Russia, no doubt, exists on the very periphery of their awareness of the global landscape; even minor political gestures apropos of that country would take them far beyond the bounds of their profession. You might as well claim that the accolades earned by ''Dogville'' were part of an orchestrated anti-Danish offensive, or that ''4 Months, 3 Weeks and 2 Days'' was released worldwide to besmirch Romania.

''Leviathan,'' much like the films I've just mentioned, is of value to any notional Oscar committee only insofar as it tells an absolutely universal story in a language comprehensible from any vantage point of European Christian civilization. As for the recognizable locale and era into which this story has been implanted, they're fathomable only to us Russians, and capable of irritating us alone.

Yes, it's a film that seems to offer little hope — but not in the sense of suggesting that life in Russia is, and ever shall be, impossible: The world of ''Leviathan'' hardly spells out where this life actually does exist, and whether it has even existed at all.

Biblical metaphors persist here as figures of absence: fish rotting from the head down, beached, decaying ships. ''Leviathan'' itself — either the blind, non-negotiable forces of destiny and nature, as per the Bible, or, following Hobbes, the rational machine of the state, which serves to elevate its citizens above the natural condition of war of all against all — intrudes on our attention merely in the form of a weathered skeleton on the shore, and if we are in fact afforded brief glimpses of its mighty, glistening, living back, this is inevitably a distress call, an apparent sign of misfortune.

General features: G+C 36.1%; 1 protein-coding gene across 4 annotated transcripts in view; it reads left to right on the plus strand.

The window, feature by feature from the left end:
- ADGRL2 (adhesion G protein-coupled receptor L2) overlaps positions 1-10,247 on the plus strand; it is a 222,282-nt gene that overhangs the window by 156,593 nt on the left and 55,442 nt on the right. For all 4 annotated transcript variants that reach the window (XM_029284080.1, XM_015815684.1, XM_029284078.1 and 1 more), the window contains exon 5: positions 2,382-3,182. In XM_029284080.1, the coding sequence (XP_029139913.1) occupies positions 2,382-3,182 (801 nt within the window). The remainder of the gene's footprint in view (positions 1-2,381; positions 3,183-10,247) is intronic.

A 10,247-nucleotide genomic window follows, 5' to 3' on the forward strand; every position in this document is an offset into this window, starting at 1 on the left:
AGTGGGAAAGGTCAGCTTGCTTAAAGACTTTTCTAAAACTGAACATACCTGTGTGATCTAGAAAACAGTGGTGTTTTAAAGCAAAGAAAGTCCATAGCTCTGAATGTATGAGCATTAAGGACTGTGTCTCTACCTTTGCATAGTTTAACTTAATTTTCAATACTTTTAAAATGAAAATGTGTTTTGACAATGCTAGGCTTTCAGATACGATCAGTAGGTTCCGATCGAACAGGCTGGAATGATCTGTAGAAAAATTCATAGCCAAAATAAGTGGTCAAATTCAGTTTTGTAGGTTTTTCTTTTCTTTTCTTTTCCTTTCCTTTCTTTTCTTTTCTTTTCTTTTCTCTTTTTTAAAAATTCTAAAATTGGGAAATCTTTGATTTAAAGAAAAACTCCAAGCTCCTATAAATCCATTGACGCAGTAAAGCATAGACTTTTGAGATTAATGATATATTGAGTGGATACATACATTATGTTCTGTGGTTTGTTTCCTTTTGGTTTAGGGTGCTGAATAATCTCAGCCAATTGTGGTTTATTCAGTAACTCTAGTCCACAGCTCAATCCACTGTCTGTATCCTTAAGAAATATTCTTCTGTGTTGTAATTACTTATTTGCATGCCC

The hypocritical priests and corrupt officials prove tantamount not to some chthonic monster but rather to a serpent devouring its own tail: they wreak evil so as to attain legitimacy — which they require to wreak evil; they sanctify each other's abominable deeds — the purpose of which is to obtain further sanctifications.

This is not the distinguishing feature of the Russian political system, but something akin to the planet Melancholia, a blind force that destroys all life simply because it cannot do otherwise, and also because everyone is, a priori, guilty of everything — with the possible exception of children, but we've the state to take care of them.

''Leviathan'' is a commentary on the law and chernukha that restores the original Latin meaning to the word "corruption." Corruption here means decay, putrefaction; it entails the mutilation of human nature.

The calamities that befall the main protagonist are not trials sent from on high. Their point isn't to set him right or test him; impossible to counteract by tenacity or heroic deeds, they're simply links in an ill-starred chain consisting of minor corrupted wills. The law and religion are merely ways of giving this chain a requisite formal sheen.

In effect, ''Leviathan'' represents a (less heavily metaphorical) elaboration of the themes Zvyagintsev broached in ''The Return'': the Father has gone, vanished into the fog, while the Children have set about playing a dirty, shameful game where the losers are inevitably those who choose simply to stand off to the side and not do anyone any harm.

And the fact that today's Russia offers an apposite backdrop for such subject matter is certainly no fault of the Oscar committee.

Yury Saprykin is a cultural commentator. This comment originally appeared on

The views expressed in opinion pieces do not necessarily reflect the position of The Moscow Times.